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Wheat allergy

If you have been diagnosed with wheat allergy, you will need to avoid all wheat and wheat products completely. Because wheat forms a significant part of our daily diets, removing it can leave your diet low in kilojoules until nutritious alternatives are found. It is therefore very important to see a dietitian.

The good news is that children often outgrow wheat allergy by the age of two, and anaphylactic reactions are very rare.

A wheat and gluten-free diet can be low in fibre as many of the alternative flours are lower in fibre than wholemeal wheat varieties. Higher fibre alternatives include:

• flours from soy, buckwheat, chickpeas, rice bran
• grains such as amaranath, barley, buckwheat, millet, brown rice
• fruit and vegetables.

Wheat-free foods are available from health food stores, some specialty stores and supermarkets; however the range available can vary.
 
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Avoiding wheat
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Wheat substitute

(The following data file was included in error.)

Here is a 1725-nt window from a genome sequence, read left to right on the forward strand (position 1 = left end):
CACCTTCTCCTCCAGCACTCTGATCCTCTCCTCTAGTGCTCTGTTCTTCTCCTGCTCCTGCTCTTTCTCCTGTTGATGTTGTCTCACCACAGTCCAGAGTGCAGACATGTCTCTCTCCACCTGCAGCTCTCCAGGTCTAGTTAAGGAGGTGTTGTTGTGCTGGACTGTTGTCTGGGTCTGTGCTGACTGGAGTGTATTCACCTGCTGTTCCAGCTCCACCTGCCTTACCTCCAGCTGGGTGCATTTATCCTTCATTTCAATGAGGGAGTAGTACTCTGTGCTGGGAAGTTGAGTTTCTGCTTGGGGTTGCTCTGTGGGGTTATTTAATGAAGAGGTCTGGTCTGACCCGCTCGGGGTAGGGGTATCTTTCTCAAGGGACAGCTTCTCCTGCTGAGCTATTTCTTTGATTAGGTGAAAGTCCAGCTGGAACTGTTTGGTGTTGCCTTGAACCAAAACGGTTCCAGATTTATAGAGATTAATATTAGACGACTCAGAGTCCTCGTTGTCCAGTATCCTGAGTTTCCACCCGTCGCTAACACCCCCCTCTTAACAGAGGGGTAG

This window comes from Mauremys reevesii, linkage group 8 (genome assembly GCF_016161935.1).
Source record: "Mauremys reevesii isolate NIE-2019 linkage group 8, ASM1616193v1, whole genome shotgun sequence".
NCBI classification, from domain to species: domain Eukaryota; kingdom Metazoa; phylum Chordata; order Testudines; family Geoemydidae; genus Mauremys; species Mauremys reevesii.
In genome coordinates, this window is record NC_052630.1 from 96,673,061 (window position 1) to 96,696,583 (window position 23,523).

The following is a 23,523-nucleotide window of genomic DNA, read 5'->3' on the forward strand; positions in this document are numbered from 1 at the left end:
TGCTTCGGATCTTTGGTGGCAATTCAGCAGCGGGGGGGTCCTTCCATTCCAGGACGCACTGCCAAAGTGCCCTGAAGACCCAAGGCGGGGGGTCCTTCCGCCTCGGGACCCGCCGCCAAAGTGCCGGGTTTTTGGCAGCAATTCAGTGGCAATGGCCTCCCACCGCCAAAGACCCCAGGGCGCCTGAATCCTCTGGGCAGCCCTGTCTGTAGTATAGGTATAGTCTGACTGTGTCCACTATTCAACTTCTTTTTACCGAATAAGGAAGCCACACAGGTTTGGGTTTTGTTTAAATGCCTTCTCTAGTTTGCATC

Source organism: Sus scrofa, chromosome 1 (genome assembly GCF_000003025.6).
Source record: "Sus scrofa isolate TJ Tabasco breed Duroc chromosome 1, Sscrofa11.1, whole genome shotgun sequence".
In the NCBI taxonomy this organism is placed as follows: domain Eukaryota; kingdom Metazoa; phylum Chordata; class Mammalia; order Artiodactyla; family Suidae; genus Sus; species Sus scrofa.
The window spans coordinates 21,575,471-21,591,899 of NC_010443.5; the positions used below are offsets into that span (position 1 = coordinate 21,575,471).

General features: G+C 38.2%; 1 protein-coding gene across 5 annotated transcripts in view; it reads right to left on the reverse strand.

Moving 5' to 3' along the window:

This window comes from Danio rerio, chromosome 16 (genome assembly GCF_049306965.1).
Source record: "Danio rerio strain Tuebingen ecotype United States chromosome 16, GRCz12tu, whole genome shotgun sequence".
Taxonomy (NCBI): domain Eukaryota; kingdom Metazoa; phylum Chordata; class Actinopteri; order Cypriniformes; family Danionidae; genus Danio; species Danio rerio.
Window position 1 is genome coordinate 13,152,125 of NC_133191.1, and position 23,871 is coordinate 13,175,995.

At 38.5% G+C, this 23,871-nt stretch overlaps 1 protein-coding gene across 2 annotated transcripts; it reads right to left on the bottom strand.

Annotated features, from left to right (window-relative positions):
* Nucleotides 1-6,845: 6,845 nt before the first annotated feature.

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What is gluten?

It is important to note that avoiding wheat is not the same as avoiding gluten. Gluten is a protein found mainly in wheat, barley, oat, triticale, spelt and rye. This means that wheat products labelled ‘wheat-free’ are not necessarily gluten-free, but products labelled ‘gluten-free’ are often wheat-free. There are, however, some ingredients derived from wheat (e.g. wheat glucose syrup, wheat maltodextrin) that contain no detectable gluten but still might contain other wheat proteins, so they are not suitable for a wheat-free diet.
Acknowledgements: Dr Jan Sinclair — Paediatric Immunologist, and Jennifer Heyward  — Paediatric Dietitian, of Starship Children's Health